LONDON (Nov. 8)
Henry Brooke, the British Home Secretary, said today in the House of Commons that the Government planned to strengthen penalties for offenses against public order. However, he cautioned that the Government would proceed slowly on amending the Public Order Act of 1936.
The Home Secretary made this known in reply to questions from T.L. Iremonger, a Conservative member, declaring he had come to the conclusion that penalties now available to British courts for offenses against the Public Order Act and the Public Meeting Act “are inadequate and need to be increased.” He said such action would be taken by the Government “as soon as a suitable opportunity occurs.”
Mr. Brooke pointed out that there were cases pending before appeals courts, a reference to the appeals by Colin Jordan and John Tyndal, officials of the British National Socialist movement, who had been convicted and imprisoned on charges of violating the Public Order Act. He said that, until such cases were disposed of, it was “not possible to form a final view” about the adequacy of the law at present. He added that, in the meantime, the police could deal promptly with any threats to the public peace.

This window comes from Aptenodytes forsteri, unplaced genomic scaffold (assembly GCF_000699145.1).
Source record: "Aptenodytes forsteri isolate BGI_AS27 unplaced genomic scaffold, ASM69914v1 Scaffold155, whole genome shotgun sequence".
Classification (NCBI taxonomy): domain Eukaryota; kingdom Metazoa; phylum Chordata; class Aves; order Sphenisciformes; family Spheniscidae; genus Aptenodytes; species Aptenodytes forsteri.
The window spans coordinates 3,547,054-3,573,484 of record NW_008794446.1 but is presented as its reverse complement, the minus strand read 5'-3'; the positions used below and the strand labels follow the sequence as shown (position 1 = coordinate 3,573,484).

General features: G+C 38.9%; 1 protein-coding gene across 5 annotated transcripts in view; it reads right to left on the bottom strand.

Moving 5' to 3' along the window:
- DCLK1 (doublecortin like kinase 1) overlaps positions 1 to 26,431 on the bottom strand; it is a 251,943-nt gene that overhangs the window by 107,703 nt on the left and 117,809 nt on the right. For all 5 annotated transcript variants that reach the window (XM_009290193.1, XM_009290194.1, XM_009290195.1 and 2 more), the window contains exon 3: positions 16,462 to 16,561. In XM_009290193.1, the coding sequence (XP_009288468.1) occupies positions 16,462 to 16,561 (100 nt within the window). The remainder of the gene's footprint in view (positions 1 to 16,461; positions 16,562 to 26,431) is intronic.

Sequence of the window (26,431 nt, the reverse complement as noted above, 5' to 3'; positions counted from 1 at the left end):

Sr Barnett Janner, a Laborite, commented that police and other officials concerned should not be forced to go to fascist meetings, knowing in advance what kind of doctrine would be preached. He said a “bad impression” had been created in other countries “because of the fact of such meetings being held.” The Home Secretary replied he believed Sir Barnett should consider that “we will get into deep water if we think in terms of giving any Government the power to prohibit in advance the holdings of certain kinds of meetings.”